Students at Art and Design High School spending summer working with mentors from HBO Max

While most New York City public school students taking part in the city’s Summer Rising education program are working towards making up lost course material from school year disrupted by the pandemic, teens at Manhattan’s Art and Design High School have been gaining valuable work experience. 

As part of Summer Rising and Career and Technical Education Summer programming, about 60 students at the arts high school are working with mentors from HBO to develop marketing pitches for HBO Max Pa’lante, the television network’s rebranded Latino outreach platform. 

For four weeks, students broke off into four small groups to craft interactive marketing campaigns and received feedback on strategy, story and pitching from 20 coaches for a series of short films highlighting Latino stories.

Students at Art and Design High School get specialized hands-on instruction in a number of commercial arts areas like animation, cartooning, fashion design, graphic design, illustration and photography and frequently take part in internships in each industry.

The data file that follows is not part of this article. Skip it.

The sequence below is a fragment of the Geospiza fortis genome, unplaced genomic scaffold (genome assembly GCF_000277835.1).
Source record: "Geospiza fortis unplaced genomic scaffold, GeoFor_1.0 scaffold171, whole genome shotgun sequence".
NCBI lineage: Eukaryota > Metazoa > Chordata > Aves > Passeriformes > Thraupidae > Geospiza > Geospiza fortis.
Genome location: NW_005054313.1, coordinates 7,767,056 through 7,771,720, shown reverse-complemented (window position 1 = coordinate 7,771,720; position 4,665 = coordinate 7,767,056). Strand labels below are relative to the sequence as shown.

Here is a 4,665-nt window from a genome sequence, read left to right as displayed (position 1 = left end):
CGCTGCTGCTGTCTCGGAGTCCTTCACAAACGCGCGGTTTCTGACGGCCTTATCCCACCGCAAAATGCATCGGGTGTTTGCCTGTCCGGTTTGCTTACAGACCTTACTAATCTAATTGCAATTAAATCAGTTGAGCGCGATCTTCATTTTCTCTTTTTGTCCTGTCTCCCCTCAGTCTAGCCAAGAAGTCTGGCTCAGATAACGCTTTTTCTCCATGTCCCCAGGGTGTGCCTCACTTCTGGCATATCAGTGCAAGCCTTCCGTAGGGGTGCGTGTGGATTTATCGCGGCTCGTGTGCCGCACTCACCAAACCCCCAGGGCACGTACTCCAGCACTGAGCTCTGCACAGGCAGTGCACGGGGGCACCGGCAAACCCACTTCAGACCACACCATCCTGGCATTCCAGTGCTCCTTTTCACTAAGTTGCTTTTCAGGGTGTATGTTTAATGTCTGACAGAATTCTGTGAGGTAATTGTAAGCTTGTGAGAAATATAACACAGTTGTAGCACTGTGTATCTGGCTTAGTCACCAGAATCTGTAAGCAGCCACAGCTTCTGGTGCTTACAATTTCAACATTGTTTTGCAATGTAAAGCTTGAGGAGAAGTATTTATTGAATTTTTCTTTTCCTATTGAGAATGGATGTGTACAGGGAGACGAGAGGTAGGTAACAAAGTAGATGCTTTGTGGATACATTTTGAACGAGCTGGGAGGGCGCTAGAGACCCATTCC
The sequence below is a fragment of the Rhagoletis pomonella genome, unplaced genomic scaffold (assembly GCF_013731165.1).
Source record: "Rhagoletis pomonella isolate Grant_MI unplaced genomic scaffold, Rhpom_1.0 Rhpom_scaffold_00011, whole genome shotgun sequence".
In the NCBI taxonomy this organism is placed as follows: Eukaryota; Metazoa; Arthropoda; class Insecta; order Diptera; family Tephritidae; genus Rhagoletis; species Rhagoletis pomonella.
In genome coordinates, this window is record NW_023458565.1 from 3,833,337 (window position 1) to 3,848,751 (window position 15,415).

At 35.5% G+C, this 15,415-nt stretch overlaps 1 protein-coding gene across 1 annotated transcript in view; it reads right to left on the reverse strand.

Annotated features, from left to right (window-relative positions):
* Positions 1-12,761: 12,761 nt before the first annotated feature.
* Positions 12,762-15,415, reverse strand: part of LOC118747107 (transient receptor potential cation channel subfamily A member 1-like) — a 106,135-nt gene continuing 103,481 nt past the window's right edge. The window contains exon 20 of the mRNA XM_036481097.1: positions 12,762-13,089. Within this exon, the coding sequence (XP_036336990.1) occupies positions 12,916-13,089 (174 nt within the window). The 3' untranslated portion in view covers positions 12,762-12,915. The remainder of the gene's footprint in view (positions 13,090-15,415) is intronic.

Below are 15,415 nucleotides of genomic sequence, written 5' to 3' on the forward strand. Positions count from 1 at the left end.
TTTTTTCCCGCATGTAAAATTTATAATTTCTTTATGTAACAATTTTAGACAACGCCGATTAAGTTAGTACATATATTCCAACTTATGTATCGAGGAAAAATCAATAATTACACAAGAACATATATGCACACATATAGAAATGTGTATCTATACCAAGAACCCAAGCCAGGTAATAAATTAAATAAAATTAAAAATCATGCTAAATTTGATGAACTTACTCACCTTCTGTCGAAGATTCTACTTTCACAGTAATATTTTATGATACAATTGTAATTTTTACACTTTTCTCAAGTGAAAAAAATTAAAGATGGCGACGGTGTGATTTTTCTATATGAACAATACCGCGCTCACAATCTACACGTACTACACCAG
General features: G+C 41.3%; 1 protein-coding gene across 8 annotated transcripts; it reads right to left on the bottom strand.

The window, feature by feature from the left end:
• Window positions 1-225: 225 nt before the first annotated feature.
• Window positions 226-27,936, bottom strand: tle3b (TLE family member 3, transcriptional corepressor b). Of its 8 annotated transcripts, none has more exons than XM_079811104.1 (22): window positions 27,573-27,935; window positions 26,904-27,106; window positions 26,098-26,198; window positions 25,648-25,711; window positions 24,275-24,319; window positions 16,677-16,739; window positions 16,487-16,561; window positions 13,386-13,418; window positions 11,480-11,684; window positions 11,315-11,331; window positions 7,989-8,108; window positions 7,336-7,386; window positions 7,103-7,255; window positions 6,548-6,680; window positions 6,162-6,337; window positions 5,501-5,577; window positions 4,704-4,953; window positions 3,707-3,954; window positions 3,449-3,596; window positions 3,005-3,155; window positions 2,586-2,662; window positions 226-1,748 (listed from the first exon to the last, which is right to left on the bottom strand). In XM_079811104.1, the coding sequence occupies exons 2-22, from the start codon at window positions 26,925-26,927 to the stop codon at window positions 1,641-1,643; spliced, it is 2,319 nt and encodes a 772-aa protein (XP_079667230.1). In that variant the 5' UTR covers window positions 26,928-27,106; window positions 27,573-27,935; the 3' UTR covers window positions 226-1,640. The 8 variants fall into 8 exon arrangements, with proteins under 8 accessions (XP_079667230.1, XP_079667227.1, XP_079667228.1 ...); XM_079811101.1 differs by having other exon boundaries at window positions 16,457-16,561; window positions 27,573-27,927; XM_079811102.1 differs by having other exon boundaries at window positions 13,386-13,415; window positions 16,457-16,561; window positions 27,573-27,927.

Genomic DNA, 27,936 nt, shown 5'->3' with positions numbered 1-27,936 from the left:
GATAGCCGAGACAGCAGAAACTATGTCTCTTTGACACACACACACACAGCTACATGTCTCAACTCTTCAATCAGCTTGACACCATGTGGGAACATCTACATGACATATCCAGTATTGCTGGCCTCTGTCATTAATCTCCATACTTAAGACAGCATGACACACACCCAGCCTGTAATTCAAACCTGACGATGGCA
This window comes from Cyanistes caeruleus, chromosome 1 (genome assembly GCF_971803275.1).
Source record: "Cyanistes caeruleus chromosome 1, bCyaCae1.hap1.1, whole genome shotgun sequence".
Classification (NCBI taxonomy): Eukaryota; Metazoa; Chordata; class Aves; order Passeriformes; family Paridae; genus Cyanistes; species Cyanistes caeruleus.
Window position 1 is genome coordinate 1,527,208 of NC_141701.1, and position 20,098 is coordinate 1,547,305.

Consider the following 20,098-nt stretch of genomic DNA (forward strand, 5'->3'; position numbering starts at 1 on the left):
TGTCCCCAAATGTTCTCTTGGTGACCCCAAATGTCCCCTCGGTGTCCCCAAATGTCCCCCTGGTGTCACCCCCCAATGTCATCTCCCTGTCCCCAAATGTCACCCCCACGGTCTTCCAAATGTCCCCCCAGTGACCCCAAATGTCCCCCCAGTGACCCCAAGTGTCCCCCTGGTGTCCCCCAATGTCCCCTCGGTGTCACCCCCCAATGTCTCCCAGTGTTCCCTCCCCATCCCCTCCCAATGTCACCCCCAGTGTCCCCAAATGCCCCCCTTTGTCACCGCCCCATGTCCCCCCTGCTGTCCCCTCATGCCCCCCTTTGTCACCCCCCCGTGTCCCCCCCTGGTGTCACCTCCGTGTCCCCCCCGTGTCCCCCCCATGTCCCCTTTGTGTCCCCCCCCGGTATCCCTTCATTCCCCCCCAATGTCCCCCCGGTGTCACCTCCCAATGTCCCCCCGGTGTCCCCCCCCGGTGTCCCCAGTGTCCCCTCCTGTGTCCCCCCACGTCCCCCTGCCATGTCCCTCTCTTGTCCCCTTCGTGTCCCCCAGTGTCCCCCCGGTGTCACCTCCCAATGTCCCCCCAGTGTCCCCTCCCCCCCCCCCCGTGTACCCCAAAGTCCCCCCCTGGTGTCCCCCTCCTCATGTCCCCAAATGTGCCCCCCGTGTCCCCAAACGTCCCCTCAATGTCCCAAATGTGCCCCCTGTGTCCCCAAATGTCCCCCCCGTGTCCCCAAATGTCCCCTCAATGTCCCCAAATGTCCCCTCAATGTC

And given the large number of Latino students at Art and Design High School—about 52% of students in the 2019-2020 school year identified as Hispanic, according to Inside Schools— many students taking part in this new internship get to create content that reflects their own experiences and communities. 

“The most special piece of this project is we are the audience,” said Carl Landegger, a design instructor at the high school, told amNew York Metro. Landegger added that a few LGBTQ students taking part in the program worked to incorporate Queer experiences in their marketing ideas as well. 

“They are enriching and celebrating the Latinx, LGBTIA communities through and having them take actionable change with various types of creative tactics,” he added.

One group of students for their marking plan for the short film Extranjero, which follows a man’s journey back to his hometown after he was forced to leave, pitched creating a museum exhibition of refugee and immigrant artwork with a virtual reality component to help audiences identify with the character and potentially stir social change. 

“It could be a good learning experience for a variety of people, it could be connected to people that felt like an outsider,” said recent Art and Design alum and group member Leila Eng-Perez. “It could bring new awareness, kind of like [to people ] who took their privilege for granted.”